Well, it’s that time of year when we look back at the past and forward to the future. You may wonder how this practice began. Believe it or not, the ancient Babylonians are the first recorded civilization to do so some 4,000 years ago.
The Babylonians were also the first to hold recorded celebrations in honor of the New Year. Their calendar didn’t begin in January as ours does, but in March when the crops were planted. This makes perfect sense to me since we are all slaves to our stomachs and a good harvest of the first order to any nation.
Since I have a tendency to make goals that are lofty and even praiseworthy, it’s been my sad experience that though I may start out well, I slack off as the year goes on. Exercise, better eating habits, self-improvement, saving more money and a thousand other resolutions seem to slowly wither on the vine. Such failure can cause feelings of vague guilt and anxiety possibly affecting happiness and feelings of self-worth. So, I have determined to be wise in my goals and set those which are attainable.
Of course, your goals may be important ones that must be tackled with the utmost determination, drive and support. If health or family are at stake, a good long look in the mirror and your utmost willpower must be called upon.
The single greatest lesson my father taught me was this: ask yourself why you did something and honestly answer the question. Far too many times we find arrogance, pride and selfishness to be the answer, not yours or another’s ultimate wellbeing. Any individual who can say they’re sorry and then do better is a greater, stronger individual than any popularly proclaimed celebrity and ultimately lives a happier and more fulfilled life.
But, back to my goals. Anyone who's read my articles or book, Soul of the Hunter, knows I love to hunt spring gobblers. Amazingly, my goal this year is to hunt them less. Yes, less! You see, I’ve discovered hunting two or more states seriously compromises the time available for trout fishing.
With spring gobbler seasons opening the second or third week of April in Missouri or Kentucky, this leaves only two weeks to fish New York and a day or two in Pennsylvania before leaving to chase long beards. Untimely rains, snow melt and high water always manage to rob me of days or even a week’s worth of fishing during this time of year. This deprivation has left a gap in my soul, an emptiness that cannot be filled by turkey hunting alone. Besides, turkey season runs all of May and an entire month of 4 a.m. risings is certainly enough for me I’ve discovered.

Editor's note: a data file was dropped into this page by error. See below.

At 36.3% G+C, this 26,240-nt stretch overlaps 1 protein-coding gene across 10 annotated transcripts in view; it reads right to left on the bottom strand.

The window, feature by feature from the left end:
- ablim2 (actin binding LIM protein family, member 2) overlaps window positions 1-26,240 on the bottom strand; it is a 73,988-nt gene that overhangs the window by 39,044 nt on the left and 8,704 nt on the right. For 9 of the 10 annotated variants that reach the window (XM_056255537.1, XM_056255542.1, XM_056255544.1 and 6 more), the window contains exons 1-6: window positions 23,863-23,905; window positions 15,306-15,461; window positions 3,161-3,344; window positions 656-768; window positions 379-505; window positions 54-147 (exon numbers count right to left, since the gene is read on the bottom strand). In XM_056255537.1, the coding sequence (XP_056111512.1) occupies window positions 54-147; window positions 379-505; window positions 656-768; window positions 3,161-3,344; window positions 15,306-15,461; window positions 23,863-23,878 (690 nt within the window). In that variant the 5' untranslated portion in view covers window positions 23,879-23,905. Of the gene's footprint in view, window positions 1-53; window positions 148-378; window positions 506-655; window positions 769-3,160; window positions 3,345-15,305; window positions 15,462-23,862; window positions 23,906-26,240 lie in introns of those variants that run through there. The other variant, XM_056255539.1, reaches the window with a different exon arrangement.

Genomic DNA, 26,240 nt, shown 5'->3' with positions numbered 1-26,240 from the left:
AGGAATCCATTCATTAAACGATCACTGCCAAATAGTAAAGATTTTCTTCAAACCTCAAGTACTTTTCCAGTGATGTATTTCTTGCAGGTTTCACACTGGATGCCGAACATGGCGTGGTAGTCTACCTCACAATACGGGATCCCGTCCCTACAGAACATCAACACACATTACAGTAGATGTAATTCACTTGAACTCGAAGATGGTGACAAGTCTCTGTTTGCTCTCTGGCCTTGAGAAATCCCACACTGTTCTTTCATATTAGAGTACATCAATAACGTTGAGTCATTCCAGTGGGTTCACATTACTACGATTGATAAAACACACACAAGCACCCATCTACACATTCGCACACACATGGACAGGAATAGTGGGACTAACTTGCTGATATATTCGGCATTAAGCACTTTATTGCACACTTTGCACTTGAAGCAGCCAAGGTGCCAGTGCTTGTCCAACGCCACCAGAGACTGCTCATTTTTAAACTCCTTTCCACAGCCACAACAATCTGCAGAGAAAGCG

No, big gobblers have their place in my spring, but not to the exclusion of at least three to four weeks streamside when creeks are full of eager trout, the waters icy cold and the fish firm, fresh and full of fight.
What symphony can match the stirring hurry and bubbling laugh of a rushing stream mixed deliciously with the thrilling song of a red-winged blackbird perched high in a willow? No, these spring elixirs must be carefully savored, their health and rejuvenating qualities indulged in and cherished to gain their full, soul-satisfying effect.
Another goal I have in mind is to ride my bicycle much more regularly. At one time, I was in pretty decent shape and thought a 20-mile ride on fairly flat roads no big deal. Riding a bike is perhaps the greatest of exercises as it is so easy on feet, tendons and joints. Perhaps to encourage myself I’ll make a chart and expect myself to check off that I’m riding at least every other day with a note of the mileage covered. Once you get in shape your body begins to crave the exercise, the problem is having the discipline to get to that point. I need a partner, as having someone expecting you to show up is a big incentive.
Two other sports turkey hunting interferes with are crappie and walleye fishing. Both are at a peak during May and it’s pretty tough to get up in the morning, hunt hard and then head to Chautauqua Lake at my age. My spirit feels as if I’m 20 years old, but the body has a different view of the situation and insists on reminding me of my age with all sorts of pains, aches, fatigue and plain old, “I like sitting here in this comfortable chair by the fire!”
There are more than likely other goals I should set, but just thinking of them makes me nervous. Guess I’ll let them slide so they don’t upset my sleep. Goal setting certainly isn’t for the faint-hearted. To the driven among us I’m sure goals will be set and met, while the rest of us have good intentions, but may struggle in the long run. However, I’m buoyed up by the thought of the upcoming trout season and a goal I certainly can come to grips with. Hopefully, you’ll be able to say the same.